The Elementary and Secondary Education Act was first signed into law by President Lyndon B. Johnson in 1965. But as we reported in March 2002, when the law was reauthorized a couple months prior, it added a provision for parent involvement—including requiring professional development for how to work with parents and involve them in their children’s education. Yep, parent involvement is that important!

Since the dawn of the middle school building (and probably even junior high school before that), PTO leaders have wanted to know: How do parents stay involved in the middle grades when these tweens and young teens don’t really want them around? In August 2002, our list of 15 ways to help your child’s middle school included several truly dated methods: cassette tapes, phone trees, and typing up class lists, for instance. Others might be just as relevant in their modern-day form: volunteering as a translator, staffing a welcome desk, and creating a resource center to help other parents with thorny topics around adolescence, to name a few.

Building involvement by incorporating all the diverse groups at your school isn’t a new message from PTO Today. And it’s as vital today as it was when we first wrote about it in October 2002. While an obvious first step is to translate materials for non-English-speakers, other ways of breaking down barriers include actively recruiting minority parents to serve on the PTO board, using surveys to gain insights, and making events free to attend.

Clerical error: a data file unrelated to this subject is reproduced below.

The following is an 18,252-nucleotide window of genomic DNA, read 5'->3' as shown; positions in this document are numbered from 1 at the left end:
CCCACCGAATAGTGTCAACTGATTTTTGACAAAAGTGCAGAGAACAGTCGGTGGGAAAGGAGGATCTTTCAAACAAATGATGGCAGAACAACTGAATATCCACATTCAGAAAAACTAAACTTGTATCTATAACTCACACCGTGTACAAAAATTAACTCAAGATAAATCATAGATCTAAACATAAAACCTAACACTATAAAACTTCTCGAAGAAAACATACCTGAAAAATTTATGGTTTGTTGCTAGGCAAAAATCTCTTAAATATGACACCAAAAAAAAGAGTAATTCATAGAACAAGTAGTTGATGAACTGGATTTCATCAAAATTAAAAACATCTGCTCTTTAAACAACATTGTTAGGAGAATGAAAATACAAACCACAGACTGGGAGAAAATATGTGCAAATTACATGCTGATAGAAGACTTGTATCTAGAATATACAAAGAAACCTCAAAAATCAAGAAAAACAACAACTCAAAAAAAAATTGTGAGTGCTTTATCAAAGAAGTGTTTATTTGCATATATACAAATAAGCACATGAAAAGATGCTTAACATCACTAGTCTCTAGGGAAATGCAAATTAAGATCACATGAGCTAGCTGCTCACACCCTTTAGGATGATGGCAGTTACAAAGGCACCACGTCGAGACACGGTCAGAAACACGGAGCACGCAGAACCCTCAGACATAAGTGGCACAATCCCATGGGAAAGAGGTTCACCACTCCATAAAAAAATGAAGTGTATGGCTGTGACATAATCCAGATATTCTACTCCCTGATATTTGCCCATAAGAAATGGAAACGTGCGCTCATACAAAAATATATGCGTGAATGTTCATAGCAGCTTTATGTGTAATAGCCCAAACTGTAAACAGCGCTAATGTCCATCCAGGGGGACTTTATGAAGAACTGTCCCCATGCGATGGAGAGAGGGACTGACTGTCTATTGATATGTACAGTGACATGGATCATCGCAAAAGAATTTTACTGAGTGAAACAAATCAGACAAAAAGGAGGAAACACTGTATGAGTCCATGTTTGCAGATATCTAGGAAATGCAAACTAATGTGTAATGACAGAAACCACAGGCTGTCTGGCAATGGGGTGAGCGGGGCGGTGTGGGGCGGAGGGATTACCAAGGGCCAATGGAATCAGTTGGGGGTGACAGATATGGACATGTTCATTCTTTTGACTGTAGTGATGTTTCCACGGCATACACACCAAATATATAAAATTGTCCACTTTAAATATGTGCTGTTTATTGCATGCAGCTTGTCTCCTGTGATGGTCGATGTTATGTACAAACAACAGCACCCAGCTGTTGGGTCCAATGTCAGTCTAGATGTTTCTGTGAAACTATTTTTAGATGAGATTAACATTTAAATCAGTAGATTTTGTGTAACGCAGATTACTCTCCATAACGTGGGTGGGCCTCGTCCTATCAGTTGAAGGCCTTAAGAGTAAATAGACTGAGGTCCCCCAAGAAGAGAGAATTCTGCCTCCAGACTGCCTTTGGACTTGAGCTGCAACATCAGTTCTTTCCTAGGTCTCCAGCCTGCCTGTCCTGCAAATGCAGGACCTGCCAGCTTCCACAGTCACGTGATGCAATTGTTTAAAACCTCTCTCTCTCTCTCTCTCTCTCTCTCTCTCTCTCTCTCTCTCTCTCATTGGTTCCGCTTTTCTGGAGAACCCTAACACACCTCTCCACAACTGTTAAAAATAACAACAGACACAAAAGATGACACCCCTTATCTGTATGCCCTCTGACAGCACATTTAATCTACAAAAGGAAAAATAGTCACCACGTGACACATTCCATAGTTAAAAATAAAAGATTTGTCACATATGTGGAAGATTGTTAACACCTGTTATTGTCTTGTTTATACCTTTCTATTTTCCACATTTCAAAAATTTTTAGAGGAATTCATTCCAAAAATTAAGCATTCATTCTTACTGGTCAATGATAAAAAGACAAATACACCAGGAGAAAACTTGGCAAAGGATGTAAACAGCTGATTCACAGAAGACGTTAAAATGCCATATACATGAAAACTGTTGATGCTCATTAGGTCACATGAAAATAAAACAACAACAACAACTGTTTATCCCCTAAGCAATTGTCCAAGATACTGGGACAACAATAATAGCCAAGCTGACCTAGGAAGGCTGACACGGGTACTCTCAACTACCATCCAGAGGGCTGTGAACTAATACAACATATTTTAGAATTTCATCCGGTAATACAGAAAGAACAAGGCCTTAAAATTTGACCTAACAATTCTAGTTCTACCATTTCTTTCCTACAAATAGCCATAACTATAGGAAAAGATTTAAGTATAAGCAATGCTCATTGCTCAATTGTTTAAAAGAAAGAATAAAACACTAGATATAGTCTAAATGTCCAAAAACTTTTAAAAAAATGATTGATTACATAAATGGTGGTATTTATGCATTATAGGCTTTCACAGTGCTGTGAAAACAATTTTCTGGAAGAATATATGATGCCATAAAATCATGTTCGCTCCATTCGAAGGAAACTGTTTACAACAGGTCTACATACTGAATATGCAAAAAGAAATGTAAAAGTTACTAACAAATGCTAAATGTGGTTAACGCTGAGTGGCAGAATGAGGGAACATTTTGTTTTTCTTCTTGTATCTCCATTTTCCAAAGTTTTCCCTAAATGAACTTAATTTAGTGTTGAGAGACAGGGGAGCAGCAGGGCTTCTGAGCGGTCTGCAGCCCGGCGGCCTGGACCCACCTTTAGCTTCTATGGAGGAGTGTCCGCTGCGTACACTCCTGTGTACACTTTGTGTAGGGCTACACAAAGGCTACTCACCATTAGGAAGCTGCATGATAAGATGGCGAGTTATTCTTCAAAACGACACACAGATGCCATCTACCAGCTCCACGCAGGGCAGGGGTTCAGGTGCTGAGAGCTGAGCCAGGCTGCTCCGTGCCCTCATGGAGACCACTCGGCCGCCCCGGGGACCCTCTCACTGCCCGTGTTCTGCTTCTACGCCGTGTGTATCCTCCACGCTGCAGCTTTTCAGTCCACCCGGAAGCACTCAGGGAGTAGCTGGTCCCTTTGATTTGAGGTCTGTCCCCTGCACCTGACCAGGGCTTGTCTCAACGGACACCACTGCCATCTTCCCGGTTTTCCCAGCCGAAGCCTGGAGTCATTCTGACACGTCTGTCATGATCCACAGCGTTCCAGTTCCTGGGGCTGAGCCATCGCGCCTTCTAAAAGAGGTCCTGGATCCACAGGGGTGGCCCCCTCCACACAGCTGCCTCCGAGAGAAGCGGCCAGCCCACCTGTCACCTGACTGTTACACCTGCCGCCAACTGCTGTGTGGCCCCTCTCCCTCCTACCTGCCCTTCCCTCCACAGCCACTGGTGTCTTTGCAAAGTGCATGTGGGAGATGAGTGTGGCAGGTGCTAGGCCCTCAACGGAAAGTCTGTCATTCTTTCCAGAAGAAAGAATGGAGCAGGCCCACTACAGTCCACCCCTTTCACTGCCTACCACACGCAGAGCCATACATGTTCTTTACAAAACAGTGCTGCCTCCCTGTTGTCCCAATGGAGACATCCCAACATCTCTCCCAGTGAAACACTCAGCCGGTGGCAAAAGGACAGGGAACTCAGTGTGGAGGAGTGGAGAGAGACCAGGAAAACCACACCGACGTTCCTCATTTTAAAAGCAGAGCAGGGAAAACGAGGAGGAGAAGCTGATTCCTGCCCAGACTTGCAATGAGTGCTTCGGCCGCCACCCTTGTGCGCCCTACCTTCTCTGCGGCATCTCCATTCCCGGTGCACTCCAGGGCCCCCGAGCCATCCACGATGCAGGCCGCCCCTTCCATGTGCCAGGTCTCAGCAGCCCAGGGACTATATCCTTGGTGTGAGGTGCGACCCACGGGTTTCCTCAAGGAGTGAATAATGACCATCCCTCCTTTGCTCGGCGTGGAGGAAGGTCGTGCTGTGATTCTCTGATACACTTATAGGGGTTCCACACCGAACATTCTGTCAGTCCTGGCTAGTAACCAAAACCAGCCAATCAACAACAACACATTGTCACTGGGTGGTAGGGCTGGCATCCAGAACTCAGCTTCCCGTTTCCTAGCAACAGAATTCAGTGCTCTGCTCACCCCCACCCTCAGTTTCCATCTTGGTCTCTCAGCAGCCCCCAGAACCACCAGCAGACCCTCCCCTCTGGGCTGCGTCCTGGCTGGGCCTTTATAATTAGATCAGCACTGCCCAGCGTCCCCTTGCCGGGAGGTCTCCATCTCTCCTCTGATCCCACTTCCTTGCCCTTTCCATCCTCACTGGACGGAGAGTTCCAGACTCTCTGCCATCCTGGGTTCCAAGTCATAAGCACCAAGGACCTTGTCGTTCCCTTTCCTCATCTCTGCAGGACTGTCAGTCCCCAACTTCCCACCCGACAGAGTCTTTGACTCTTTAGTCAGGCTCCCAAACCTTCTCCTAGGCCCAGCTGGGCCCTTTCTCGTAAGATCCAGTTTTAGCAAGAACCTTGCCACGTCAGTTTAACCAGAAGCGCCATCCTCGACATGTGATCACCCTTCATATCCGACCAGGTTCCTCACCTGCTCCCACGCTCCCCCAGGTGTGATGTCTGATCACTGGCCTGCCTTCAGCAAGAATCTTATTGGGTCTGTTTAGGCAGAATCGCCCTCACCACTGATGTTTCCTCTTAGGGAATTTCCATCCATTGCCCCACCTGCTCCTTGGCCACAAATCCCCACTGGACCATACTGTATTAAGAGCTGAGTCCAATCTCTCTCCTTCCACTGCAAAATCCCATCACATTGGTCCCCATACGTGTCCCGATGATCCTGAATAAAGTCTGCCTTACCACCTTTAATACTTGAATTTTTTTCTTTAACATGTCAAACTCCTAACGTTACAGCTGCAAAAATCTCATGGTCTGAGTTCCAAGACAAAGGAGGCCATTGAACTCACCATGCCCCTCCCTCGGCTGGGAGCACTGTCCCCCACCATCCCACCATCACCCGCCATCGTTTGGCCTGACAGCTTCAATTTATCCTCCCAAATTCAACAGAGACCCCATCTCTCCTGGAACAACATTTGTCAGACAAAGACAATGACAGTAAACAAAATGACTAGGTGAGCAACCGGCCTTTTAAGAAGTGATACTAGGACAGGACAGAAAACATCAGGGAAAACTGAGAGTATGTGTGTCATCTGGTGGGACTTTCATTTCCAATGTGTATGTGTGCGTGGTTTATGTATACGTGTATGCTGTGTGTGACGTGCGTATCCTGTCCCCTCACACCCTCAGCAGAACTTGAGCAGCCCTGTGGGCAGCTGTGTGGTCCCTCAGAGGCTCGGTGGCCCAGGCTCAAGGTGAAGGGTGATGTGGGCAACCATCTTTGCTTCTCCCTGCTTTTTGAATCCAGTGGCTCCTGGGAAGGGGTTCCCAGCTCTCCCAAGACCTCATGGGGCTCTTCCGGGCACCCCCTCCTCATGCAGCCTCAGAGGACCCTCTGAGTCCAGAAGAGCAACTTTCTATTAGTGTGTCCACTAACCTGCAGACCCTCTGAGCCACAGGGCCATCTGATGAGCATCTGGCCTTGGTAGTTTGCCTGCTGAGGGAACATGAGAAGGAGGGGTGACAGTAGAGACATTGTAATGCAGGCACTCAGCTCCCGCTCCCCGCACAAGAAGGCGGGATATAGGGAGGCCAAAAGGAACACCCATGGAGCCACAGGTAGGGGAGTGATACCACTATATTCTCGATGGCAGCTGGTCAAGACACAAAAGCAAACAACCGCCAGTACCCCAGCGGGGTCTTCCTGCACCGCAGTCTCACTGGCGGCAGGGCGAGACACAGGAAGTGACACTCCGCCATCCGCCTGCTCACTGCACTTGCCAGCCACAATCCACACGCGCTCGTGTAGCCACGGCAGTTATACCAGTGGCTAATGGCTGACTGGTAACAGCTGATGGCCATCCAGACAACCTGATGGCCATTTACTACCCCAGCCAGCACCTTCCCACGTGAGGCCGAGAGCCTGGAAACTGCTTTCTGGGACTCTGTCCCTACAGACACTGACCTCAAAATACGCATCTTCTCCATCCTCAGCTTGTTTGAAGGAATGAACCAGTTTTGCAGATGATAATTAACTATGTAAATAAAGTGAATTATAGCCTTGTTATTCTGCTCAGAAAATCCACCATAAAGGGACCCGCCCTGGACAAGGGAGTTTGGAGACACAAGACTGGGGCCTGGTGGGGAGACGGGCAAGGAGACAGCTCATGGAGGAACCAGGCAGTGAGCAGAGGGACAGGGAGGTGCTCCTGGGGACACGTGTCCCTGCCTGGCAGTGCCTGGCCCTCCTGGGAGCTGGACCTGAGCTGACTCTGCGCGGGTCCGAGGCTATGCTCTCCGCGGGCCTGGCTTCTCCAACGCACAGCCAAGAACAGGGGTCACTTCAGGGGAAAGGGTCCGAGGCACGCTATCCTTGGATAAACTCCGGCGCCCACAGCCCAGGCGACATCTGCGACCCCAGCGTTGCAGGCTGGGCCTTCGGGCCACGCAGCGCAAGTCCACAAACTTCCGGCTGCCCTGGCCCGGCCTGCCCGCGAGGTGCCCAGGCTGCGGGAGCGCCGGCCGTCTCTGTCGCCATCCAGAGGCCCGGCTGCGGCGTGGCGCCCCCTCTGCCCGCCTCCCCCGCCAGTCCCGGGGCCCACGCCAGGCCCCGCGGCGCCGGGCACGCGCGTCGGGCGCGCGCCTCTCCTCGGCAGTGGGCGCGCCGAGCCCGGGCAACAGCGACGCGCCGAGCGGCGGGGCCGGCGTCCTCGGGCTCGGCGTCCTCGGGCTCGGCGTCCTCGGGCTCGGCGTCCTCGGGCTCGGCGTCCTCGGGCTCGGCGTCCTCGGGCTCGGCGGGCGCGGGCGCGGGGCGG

In January 2003, we reported on an informal parent group leader poll: What’s your greatest PTO challenge? We bet you can guess the results before peeking.

  • Getting more parents involved 68%
  • Not enough time in the day 11%
  • Raising more money 10%
  • Dealing with principal/staff 6%


Back in the day, having a dedicated website would have put your PTO on the cutting edge. In January 2000, PTO Today founder Tim Sullivan wrote that “having a site where teachers can share homework assignments easily and where the PTO can hold interactive discussions on school issues is a whole new level of communication....The day when parents can hop on the ‘Net and check assignments for the evening and look at writing work from earlier that day is not far off.” Today, there are a number of free, easy website publishing tools with lots of bells and whistles—though it’s largely a result of the coronavirus pandemic and the 2020-21 school year that even students as young as kindergarten (and their parents) were introduced to Google Classroom, Seesaw, and other digital classroom management tools.